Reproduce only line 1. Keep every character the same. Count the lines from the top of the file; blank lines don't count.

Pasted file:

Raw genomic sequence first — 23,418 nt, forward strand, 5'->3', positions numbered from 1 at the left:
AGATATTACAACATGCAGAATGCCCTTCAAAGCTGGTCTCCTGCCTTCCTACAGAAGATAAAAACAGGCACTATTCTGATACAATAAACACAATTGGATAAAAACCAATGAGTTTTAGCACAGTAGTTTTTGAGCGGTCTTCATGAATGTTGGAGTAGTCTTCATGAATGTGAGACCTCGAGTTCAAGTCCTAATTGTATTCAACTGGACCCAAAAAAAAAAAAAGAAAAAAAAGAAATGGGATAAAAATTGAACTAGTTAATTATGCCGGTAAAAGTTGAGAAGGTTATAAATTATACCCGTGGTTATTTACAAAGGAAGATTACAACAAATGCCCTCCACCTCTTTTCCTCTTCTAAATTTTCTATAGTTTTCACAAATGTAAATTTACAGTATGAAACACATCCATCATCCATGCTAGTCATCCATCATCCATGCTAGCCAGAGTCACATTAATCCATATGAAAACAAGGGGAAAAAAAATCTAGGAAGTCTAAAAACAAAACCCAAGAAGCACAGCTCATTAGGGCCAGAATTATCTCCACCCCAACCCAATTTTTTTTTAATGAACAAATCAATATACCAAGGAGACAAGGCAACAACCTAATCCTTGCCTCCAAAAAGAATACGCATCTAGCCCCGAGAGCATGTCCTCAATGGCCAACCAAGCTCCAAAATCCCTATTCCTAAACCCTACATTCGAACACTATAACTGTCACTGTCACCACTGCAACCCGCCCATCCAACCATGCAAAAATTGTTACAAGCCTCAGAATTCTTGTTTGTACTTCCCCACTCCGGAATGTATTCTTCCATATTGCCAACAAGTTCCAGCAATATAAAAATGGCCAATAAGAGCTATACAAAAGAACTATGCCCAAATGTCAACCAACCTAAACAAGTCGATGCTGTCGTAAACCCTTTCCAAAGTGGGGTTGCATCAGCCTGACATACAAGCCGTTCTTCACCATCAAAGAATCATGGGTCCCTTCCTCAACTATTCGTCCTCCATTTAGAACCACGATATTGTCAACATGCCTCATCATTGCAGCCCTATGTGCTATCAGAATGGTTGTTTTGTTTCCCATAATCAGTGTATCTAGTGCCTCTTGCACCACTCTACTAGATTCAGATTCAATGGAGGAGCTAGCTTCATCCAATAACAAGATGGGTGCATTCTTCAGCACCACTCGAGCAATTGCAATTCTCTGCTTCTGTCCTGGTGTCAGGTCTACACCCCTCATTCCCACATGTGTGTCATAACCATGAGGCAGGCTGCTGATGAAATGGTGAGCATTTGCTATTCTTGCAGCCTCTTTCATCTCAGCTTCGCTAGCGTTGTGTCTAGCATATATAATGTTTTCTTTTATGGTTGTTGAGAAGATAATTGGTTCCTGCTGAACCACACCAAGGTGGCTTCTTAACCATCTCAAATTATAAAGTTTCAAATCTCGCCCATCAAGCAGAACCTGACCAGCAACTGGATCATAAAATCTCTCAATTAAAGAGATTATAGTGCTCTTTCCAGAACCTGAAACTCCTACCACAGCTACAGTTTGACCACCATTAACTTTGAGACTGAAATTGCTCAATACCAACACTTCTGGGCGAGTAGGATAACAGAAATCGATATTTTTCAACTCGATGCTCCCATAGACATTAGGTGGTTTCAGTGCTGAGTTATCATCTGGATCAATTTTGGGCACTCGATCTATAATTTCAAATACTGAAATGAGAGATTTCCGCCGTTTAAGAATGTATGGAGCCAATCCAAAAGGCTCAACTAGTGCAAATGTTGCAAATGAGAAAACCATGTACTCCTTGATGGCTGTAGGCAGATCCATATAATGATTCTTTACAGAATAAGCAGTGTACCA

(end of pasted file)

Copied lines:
Raw genomic sequence first — 23,418 nt, forward strand, 5'->3', positions numbered from 1 at the left: